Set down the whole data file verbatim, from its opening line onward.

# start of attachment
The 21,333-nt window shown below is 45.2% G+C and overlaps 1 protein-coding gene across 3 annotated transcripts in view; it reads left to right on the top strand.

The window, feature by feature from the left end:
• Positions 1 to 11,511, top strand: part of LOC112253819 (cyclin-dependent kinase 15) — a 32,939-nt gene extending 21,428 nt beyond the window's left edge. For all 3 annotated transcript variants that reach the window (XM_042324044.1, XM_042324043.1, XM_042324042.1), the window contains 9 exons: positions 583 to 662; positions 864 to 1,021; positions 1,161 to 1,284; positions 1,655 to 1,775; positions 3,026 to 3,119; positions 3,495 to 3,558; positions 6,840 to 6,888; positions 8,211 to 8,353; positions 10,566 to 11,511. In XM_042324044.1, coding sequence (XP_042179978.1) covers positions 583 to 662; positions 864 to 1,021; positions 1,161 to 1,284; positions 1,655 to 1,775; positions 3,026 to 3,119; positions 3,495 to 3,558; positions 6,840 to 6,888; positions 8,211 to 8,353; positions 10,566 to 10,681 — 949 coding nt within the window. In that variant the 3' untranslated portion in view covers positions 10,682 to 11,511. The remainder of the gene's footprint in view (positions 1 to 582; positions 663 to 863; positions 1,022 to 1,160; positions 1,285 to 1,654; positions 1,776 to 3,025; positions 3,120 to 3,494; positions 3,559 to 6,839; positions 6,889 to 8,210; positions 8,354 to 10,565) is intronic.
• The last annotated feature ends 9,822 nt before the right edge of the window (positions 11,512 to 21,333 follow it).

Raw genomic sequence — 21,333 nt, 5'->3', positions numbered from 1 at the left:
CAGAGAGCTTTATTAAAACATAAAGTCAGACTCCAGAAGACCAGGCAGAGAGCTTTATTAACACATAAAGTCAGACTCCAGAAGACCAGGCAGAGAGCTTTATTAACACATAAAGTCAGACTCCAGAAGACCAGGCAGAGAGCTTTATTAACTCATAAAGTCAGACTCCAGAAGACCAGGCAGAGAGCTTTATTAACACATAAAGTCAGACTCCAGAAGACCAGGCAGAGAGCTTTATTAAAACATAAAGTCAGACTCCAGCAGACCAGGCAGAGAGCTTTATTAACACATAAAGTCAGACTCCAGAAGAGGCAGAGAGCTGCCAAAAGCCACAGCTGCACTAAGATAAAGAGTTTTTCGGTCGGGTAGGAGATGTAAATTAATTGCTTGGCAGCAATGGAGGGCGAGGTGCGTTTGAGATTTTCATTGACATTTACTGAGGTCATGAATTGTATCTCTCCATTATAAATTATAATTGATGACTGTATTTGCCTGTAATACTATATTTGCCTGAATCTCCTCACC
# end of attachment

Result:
The 21,333-nt window shown below is 45.2% G+C and overlaps 1 protein-coding gene across 3 annotated transcripts in view; it reads left to right on the top strand.

The window, feature by feature from the left end:
• Positions 1 to 11,511, top strand: part of LOC112253819 (cyclin-dependent kinase 15) — a 32,939-nt gene extending 21,428 nt beyond the window's left edge. For all 3 annotated transcript variants that reach the window (XM_042324044.1, XM_042324043.1, XM_042324042.1), the window contains 9 exons: positions 583 to 662; positions 864 to 1,021; positions 1,161 to 1,284; positions 1,655 to 1,775; positions 3,026 to 3,119; positions 3,495 to 3,558; positions 6,840 to 6,888; positions 8,211 to 8,353; positions 10,566 to 11,511. In XM_042324044.1, coding sequence (XP_042179978.1) covers positions 583 to 662; positions 864 to 1,021; positions 1,161 to 1,284; positions 1,655 to 1,775; positions 3,026 to 3,119; positions 3,495 to 3,558; positions 6,840 to 6,888; positions 8,211 to 8,353; positions 10,566 to 10,681 — 949 coding nt within the window. In that variant the 3' untranslated portion in view covers positions 10,682 to 11,511. The remainder of the gene's footprint in view (positions 1 to 582; positions 663 to 863; positions 1,022 to 1,160; positions 1,285 to 1,654; positions 1,776 to 3,025; positions 3,120 to 3,494; positions 3,559 to 6,839; positions 6,889 to 8,210; positions 8,354 to 10,565) is intronic.
• The last annotated feature ends 9,822 nt before the right edge of the window (positions 11,512 to 21,333 follow it).

Raw genomic sequence — 21,333 nt, 5'->3', positions numbered from 1 at the left:
CAGAGAGCTTTATTAAAACATAAAGTCAGACTCCAGAAGACCAGGCAGAGAGCTTTATTAACACATAAAGTCAGACTCCAGAAGACCAGGCAGAGAGCTTTATTAACACATAAAGTCAGACTCCAGAAGACCAGGCAGAGAGCTTTATTAACTCATAAAGTCAGACTCCAGAAGACCAGGCAGAGAGCTTTATTAACACATAAAGTCAGACTCCAGAAGACCAGGCAGAGAGCTTTATTAAAACATAAAGTCAGACTCCAGCAGACCAGGCAGAGAGCTTTATTAACACATAAAGTCAGACTCCAGAAGAGGCAGAGAGCTGCCAAAAGCCACAGCTGCACTAAGATAAAGAGTTTTTCGGTCGGGTAGGAGATGTAAATTAATTGCTTGGCAGCAATGGAGGGCGAGGTGCGTTTGAGATTTTCATTGACATTTACTGAGGTCATGAATTGTATCTCTCCATTATAAATTATAATTGATGACTGTATTTGCCTGTAATACTATATTTGCCTGAATCTCCTCACC